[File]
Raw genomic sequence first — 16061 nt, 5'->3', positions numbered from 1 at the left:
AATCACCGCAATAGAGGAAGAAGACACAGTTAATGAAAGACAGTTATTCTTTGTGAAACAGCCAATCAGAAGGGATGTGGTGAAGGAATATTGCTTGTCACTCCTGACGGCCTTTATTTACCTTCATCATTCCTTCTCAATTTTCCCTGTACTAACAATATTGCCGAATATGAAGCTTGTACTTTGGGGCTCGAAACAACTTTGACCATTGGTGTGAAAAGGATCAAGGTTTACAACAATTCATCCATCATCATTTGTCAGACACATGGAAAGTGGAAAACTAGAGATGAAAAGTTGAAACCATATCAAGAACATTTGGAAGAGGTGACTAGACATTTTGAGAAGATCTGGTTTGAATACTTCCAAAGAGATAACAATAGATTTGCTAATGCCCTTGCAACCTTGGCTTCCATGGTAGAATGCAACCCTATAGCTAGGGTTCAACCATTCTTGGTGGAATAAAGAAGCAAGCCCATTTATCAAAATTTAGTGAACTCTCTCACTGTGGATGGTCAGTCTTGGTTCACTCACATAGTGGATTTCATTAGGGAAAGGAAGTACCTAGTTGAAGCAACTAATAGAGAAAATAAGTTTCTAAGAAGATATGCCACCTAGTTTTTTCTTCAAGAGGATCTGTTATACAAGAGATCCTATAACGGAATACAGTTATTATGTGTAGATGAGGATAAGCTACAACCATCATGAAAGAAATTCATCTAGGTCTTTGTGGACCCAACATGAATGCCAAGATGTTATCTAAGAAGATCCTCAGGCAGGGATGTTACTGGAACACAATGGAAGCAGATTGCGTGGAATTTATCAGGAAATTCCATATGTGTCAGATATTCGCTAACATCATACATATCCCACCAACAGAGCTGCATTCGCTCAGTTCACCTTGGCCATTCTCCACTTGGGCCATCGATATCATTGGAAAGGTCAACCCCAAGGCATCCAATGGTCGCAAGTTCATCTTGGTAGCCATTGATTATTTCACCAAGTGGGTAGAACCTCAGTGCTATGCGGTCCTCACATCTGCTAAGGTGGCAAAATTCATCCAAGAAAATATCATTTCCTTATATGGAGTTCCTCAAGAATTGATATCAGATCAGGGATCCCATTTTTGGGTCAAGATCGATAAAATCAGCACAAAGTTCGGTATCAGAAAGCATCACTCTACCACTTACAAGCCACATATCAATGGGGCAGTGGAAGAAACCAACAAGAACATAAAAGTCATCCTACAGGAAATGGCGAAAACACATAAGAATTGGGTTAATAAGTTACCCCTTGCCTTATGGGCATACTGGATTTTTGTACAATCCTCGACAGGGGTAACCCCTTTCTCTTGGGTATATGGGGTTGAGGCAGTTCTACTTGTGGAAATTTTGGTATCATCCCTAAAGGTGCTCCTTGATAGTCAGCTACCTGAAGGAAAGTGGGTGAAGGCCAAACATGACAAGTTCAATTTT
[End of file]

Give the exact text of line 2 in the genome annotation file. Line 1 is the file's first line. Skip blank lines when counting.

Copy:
AATCACCGCAATAGAGGAAGAAGACACAGTTAATGAAAGACAGTTATTCTTTGTGAAACAGCCAATCAGAAGGGATGTGGTGAAGGAATATTGCTTGTCACTCCTGACGGCCTTTATTTACCTTCATCATTCCTTCTCAATTTTCCCTGTACTAACAATATTGCCGAATATGAAGCTTGTACTTTGGGGCTCGAAACAACTTTGACCATTGGTGTGAAAAGGATCAAGGTTTACAACAATTCATCCATCATCATTTGTCAGACACATGGAAAGTGGAAAACTAGAGATGAAAAGTTGAAACCATATCAAGAACATTTGGAAGAGGTGACTAGACATTTTGAGAAGATCTGGTTTGAATACTTCCAAAGAGATAACAATAGATTTGCTAATGCCCTTGCAACCTTGGCTTCCATGGTAGAATGCAACCCTATAGCTAGGGTTCAACCATTCTTGGTGGAATAAAGAAGCAAGCCCATTTATCAAAATTTAGTGAACTCTCTCACTGTGGATGGTCAGTCTTGGTTCACTCACATAGTGGATTTCATTAGGGAAAGGAAGTACCTAGTTGAAGCAACTAATAGAGAAAATAAGTTTCTAAGAAGATATGCCACCTAGTTTTTTCTTCAAGAGGATCTGTTATACAAGAGATCCTATAACGGAATACAGTTATTATGTGTAGATGAGGATAAGCTACAACCATCATGAAAGAAATTCATCTAGGTCTTTGTGGACCCAACATGAATGCCAAGATGTTATCTAAGAAGATCCTCAGGCAGGGATGTTACTGGAACACAATGGAAGCAGATTGCGTGGAATTTATCAGGAAATTCCATATGTGTCAGATATTCGCTAACATCATACATATCCCACCAACAGAGCTGCATTCGCTCAGTTCACCTTGGCCATTCTCCACTTGGGCCATCGATATCATTGGAAAGGTCAACCCCAAGGCATCCAATGGTCGCAAGTTCATCTTGGTAGCCATTGATTATTTCACCAAGTGGGTAGAACCTCAGTGCTATGCGGTCCTCACATCTGCTAAGGTGGCAAAATTCATCCAAGAAAATATCATTTCCTTATATGGAGTTCCTCAAGAATTGATATCAGATCAGGGATCCCATTTTTGGGTCAAGATCGATAAAATCAGCACAAAGTTCGGTATCAGAAAGCATCACTCTACCACTTACAAGCCACATATCAATGGGGCAGTGGAAGAAACCAACAAGAACATAAAAGTCATCCTACAGGAAATGGCGAAAACACATAAGAATTGGGTTAATAAGTTACCCCTTGCCTTATGGGCATACTGGATTTTTGTACAATCCTCGACAGGGGTAACCCCTTTCTCTTGGGTATATGGGGTTGAGGCAGTTCTACTTGTGGAAATTTTGGTATCATCCCTAAAGGTGCTCCTTGATAGTCAGCTACCTGAAGGAAAGTGGGTGAAGGCCAAACATGACAAGTTCAATTTT